The latest DB-Engines Database Rankings are available, and it shows that Microsoft continues to gain ground on Oracle/MySQL:

I’ve been following the DB-Engines ranking for a few years and would encourage you to do the same. The rankings are not an exact science. You can read for yourself how they are calculated. One thing to note here is the selection bias in how they collect their data. The rankings show a clear preference for systems that have a lot of engagement online. It doesn’t talk about revenue, the number of installations, or if the engagement online is negative or positive.

That means a system like DB2 or even the artist formerly known as Sybase doesn’t have as much engagement online as MySQL. DB2 and SAP are ranked lower than the newer, hipster data platforms. But if you were to find a way to factor in things like revenue or licensing you might find those systems ranked a bit higher. Still, despite all of that, I do find some value in the overall trends.

It might also be interesting to note the number of exposed database platforms on the internet. A quick search of Shodan would show that PostgreSQL leads the way with Mongo DB being a distant second place:

I do wish the rankings would include the popularity of a system installed in an unsecured manner by default. But I digress…

One of the things I like most at the DB-Engines report is that it lists both relational (RDBMS) and non-relational (NoSQL) platforms. Even better, it offers a breakdown of all the systems, allowing for us to see the variety in the NoSQL world – document, graph, key-value, time series, object oriented, etc. This helps point out the deep variety of data platforms that exist for users. This also explains why it can be frustrating for a company to decide on one platform (say, SQL Server) only to find that a year later they need a piece of functionality that is best served by something else (say, a document store).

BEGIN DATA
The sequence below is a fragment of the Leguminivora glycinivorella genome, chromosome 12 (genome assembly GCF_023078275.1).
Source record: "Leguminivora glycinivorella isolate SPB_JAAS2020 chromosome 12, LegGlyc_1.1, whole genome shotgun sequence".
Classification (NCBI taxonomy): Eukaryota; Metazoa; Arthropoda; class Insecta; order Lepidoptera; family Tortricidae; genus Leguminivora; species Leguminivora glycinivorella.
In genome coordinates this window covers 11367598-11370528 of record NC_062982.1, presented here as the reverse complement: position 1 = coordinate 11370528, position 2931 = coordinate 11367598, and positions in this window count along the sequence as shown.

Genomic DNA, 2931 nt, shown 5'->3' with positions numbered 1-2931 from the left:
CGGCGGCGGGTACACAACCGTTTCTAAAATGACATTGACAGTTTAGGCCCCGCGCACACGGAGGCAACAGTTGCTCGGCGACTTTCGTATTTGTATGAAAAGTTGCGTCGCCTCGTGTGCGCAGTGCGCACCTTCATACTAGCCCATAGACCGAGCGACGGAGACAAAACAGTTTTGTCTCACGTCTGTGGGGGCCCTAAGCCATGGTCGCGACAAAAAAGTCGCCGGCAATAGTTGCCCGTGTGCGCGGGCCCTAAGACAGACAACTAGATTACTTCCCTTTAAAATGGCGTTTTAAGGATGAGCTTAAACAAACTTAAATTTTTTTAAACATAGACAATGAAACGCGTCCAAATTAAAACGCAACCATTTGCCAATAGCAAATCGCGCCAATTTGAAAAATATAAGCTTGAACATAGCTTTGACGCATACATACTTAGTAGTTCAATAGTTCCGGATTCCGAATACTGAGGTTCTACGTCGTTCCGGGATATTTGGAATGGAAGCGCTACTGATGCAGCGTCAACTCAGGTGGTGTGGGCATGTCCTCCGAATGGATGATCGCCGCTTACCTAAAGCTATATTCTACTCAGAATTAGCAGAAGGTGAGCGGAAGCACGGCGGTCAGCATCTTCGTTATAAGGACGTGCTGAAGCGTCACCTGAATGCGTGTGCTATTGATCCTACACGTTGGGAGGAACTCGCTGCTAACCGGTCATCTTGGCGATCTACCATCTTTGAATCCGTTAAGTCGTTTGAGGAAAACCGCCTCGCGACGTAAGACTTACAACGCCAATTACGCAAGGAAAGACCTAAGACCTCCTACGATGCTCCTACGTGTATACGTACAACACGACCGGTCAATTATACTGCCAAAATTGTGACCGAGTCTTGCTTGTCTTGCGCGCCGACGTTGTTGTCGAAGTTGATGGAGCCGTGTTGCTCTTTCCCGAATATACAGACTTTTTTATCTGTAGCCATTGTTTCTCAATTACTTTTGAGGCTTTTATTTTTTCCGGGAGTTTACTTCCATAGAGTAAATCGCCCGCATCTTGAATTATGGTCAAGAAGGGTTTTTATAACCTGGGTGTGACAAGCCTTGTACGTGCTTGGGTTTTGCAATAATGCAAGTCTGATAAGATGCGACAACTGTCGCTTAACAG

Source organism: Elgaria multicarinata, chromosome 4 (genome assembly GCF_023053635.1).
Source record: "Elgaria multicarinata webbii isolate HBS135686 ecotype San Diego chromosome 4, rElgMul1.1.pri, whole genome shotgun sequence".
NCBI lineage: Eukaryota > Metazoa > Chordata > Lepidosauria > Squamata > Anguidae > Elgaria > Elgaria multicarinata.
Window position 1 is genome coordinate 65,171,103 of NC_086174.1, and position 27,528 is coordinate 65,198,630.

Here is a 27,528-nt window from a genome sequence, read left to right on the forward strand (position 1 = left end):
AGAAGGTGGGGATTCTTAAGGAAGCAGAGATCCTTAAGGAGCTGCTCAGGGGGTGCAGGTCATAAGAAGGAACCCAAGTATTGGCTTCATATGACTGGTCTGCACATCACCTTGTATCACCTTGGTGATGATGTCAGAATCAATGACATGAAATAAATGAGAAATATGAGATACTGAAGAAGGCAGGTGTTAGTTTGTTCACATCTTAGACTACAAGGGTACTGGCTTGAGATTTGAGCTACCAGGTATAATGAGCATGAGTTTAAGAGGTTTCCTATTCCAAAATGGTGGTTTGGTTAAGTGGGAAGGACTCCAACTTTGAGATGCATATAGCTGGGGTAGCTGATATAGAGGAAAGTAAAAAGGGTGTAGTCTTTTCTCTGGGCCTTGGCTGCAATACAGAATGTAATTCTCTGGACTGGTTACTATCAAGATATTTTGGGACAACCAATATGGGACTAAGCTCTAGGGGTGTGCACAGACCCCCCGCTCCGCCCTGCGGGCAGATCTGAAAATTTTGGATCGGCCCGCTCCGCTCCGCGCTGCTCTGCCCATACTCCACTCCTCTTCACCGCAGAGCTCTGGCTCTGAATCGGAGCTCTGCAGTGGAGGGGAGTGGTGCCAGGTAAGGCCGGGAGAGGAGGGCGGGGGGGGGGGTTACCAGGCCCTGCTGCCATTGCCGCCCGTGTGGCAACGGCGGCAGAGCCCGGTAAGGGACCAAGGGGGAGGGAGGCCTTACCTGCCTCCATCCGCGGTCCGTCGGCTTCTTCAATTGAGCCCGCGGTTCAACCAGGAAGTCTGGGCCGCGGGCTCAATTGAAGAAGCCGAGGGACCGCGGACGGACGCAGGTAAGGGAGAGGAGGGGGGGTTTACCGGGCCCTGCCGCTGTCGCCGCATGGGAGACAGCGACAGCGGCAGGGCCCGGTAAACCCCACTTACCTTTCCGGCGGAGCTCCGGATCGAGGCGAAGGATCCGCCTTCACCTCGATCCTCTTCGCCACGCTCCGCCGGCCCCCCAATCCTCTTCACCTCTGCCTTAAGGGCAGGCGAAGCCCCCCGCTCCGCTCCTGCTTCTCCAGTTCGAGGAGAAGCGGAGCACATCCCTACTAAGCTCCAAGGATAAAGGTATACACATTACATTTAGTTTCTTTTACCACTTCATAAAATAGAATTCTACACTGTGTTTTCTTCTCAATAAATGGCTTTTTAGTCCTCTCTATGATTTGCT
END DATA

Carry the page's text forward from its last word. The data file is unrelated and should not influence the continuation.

This also explains why we have systems listed as “multi-store”, such as Azure Cosmos Database. I’ve briefly written about Cosmos DB and I’ll share more thoughts on Cosmos DB in my next newsletter. But for now, I wanted to show you that the DB-Engines rankings also offer a trend page. Here is the latest trend for multi-store systems:

Notice the recent spike for Azure Cosmos DB correlates nicely to the official launch announcement this past April. This is due to the rankings weighted towards product mentions online. But Cosmos DB (nee DocumentDB) has been rising for a while now. Cosmos DB is the 2nd ranked multi-store system. I would wager it will be the top system by the end of the year. Maybe even the end of Q3.

Bookmark the DB-Engine page for reference. It’s not perfect, but it is a nice guide as to how database systems are trending in the market.